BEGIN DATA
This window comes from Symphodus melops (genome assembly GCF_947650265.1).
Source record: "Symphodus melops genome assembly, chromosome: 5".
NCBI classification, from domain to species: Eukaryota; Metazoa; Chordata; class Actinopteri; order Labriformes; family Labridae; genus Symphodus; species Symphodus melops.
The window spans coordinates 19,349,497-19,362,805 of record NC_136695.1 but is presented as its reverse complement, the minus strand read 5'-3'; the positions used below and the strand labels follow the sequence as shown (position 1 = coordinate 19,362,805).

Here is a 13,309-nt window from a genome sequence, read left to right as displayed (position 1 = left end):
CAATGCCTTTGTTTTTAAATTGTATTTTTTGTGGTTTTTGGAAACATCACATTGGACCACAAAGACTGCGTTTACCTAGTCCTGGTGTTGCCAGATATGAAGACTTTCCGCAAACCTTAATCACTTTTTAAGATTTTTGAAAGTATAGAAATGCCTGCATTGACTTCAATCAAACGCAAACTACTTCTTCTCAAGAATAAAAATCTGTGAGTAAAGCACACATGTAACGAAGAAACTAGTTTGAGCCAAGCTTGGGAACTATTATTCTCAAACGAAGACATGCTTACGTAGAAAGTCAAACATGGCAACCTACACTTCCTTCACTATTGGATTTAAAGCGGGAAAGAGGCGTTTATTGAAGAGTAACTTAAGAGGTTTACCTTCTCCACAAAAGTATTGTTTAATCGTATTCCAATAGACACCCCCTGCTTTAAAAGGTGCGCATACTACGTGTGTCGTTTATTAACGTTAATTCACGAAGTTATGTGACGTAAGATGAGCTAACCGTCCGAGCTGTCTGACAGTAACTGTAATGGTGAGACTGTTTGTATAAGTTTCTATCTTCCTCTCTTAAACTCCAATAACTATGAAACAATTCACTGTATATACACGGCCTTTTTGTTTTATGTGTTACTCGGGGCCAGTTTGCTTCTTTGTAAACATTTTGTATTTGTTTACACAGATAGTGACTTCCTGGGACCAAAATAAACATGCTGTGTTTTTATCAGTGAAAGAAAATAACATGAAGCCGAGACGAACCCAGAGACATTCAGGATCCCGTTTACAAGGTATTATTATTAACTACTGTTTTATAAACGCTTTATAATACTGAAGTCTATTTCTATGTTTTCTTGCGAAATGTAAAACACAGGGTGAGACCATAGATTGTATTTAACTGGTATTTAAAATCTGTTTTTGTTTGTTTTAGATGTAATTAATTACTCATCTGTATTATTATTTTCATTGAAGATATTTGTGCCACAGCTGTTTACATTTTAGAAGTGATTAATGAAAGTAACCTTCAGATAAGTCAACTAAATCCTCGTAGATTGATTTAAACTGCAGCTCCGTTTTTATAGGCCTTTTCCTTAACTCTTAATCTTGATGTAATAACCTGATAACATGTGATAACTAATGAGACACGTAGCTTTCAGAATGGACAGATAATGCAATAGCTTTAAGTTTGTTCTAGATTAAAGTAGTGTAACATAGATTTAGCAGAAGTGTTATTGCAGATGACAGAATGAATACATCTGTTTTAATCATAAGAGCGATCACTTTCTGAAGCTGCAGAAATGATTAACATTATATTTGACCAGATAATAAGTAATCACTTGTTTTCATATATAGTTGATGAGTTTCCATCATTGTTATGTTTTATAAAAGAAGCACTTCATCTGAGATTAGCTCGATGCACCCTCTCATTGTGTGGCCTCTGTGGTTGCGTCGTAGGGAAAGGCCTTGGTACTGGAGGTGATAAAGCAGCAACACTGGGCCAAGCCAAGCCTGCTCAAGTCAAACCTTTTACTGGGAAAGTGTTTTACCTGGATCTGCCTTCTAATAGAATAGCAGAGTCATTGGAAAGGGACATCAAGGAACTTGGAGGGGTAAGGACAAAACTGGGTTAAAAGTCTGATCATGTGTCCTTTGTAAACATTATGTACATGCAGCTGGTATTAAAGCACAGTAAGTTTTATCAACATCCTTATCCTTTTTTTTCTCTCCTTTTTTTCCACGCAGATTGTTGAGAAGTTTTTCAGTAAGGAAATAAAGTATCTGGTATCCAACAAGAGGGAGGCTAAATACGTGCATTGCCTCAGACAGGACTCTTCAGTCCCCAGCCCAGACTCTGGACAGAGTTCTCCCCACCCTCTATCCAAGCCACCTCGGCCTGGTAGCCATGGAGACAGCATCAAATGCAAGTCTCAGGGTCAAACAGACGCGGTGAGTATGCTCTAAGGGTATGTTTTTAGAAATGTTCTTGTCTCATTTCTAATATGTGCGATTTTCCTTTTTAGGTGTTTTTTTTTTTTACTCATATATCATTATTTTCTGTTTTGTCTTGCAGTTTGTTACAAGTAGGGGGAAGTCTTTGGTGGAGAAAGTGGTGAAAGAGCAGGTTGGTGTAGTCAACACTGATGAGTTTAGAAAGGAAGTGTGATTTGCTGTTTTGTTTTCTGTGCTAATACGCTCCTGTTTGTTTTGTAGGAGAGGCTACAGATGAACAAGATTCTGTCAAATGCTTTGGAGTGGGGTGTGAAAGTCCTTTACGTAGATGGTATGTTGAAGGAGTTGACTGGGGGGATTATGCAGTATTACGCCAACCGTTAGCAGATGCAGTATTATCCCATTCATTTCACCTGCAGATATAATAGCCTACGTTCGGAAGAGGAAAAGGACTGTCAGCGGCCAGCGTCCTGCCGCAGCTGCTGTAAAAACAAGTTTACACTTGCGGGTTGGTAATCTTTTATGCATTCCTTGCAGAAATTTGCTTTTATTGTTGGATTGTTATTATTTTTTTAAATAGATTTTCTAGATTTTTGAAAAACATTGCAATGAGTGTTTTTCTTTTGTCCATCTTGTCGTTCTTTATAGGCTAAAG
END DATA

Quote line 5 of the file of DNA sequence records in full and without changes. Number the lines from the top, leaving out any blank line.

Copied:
Here is a 13,309-nt window from a genome sequence, read left to right as displayed (position 1 = left end):